Allen L. Sack ’67 | November 14, 2019
When I played football at Notre Dame in the 1960s, the NCAA allowed teams to make only one national television appearance during the season. For instance, in 1966, the late-season Notre Dame-Michigan State game, often referred to as the “Game of the Century,” was televised only regionally because Notre Dame had used its one national TV slot against Purdue.
Both No. 1-ranked Notre Dame and No. 2 Michigan State were undefeated. A controversy continues to this day over Notre Dame’s decision to run out the clock rather than risk a turnover in the final moments of the game. The final score was 10-10. The following week Notre Dame crushed 10th-ranked Southern Cal 51-0 and the players learned on the flight back to South Bend that the Associated Press and other polls had named our team the national champion.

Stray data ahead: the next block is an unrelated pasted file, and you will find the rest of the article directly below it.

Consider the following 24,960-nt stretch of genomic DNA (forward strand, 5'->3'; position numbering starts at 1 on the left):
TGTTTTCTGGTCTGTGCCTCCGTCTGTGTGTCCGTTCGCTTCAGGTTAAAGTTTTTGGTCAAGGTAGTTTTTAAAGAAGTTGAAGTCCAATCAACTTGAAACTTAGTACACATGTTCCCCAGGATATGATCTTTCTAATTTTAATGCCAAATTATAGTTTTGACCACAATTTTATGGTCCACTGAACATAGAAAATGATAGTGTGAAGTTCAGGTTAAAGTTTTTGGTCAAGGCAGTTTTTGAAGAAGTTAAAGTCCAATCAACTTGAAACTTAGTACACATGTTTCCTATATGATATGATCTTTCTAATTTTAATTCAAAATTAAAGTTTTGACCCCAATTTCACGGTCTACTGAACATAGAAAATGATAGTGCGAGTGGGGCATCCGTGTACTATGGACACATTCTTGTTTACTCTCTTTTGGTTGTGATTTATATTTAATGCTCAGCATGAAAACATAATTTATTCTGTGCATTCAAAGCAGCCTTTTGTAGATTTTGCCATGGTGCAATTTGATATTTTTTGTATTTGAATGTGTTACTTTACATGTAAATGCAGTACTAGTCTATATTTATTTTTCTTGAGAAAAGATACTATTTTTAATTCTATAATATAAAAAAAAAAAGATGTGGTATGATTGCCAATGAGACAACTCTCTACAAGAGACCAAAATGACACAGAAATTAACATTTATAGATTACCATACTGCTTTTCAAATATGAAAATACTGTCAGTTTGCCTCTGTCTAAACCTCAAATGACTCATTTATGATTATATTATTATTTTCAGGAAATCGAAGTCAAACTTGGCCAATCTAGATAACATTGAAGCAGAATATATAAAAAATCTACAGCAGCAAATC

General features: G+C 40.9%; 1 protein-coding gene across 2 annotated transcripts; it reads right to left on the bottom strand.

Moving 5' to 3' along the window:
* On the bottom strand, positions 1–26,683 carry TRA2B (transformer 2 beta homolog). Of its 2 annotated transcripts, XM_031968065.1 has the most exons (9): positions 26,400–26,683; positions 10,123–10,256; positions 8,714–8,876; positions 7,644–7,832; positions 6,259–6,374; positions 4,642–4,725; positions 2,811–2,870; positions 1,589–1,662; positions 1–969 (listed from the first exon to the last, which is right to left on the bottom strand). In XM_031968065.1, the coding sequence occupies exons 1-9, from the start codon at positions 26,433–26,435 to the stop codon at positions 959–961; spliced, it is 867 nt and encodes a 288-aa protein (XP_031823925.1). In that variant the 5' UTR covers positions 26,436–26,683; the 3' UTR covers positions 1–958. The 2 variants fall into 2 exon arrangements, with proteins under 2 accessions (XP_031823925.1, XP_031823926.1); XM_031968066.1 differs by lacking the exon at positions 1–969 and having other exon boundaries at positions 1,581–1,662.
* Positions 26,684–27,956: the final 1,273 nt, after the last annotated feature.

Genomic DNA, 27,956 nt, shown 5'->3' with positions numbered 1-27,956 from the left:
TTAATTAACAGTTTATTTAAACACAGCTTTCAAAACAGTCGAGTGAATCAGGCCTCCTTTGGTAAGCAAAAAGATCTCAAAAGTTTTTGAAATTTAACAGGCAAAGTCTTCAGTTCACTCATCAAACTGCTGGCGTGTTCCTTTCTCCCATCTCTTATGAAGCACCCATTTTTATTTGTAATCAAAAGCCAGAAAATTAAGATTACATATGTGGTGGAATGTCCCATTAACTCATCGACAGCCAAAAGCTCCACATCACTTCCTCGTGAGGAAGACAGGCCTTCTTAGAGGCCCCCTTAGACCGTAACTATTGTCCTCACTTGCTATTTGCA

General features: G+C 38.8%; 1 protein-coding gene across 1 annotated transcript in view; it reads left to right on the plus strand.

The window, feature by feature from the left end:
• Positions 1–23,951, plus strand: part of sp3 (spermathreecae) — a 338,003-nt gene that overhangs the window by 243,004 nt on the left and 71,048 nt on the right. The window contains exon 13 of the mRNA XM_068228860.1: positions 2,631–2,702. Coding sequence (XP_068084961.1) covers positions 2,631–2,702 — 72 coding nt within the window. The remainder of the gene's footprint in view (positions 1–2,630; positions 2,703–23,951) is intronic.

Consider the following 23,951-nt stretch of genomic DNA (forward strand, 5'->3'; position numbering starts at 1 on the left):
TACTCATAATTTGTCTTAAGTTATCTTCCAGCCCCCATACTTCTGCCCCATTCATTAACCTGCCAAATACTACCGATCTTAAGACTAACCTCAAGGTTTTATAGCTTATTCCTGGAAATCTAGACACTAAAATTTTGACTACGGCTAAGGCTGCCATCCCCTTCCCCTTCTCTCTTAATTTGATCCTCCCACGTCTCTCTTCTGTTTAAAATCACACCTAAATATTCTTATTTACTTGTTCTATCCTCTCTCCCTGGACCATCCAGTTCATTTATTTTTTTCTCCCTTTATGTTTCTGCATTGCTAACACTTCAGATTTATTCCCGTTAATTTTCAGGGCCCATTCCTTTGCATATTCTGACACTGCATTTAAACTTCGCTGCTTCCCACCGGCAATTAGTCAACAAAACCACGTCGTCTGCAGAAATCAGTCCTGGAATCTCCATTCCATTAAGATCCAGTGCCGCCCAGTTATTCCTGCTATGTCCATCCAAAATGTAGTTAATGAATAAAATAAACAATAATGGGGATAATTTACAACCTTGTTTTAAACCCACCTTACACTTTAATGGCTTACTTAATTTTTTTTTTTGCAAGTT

In that era, the champion was named before the college football bowl games. Because of this, and Notre Dame’s policy of not playing in bowl games, team members were able to concentrate on school work and prepare for final exams.
College football in my era had its share of corruption, but NCAA policies were in place that made it very clear that being a student was a priority. There was no freshman eligibility, we practiced 20 hours a week during our 10-game season and, after spring practice, there was no reason to make contact with a coach until preseason practice in late August. Most players worked out on their own during the summer.
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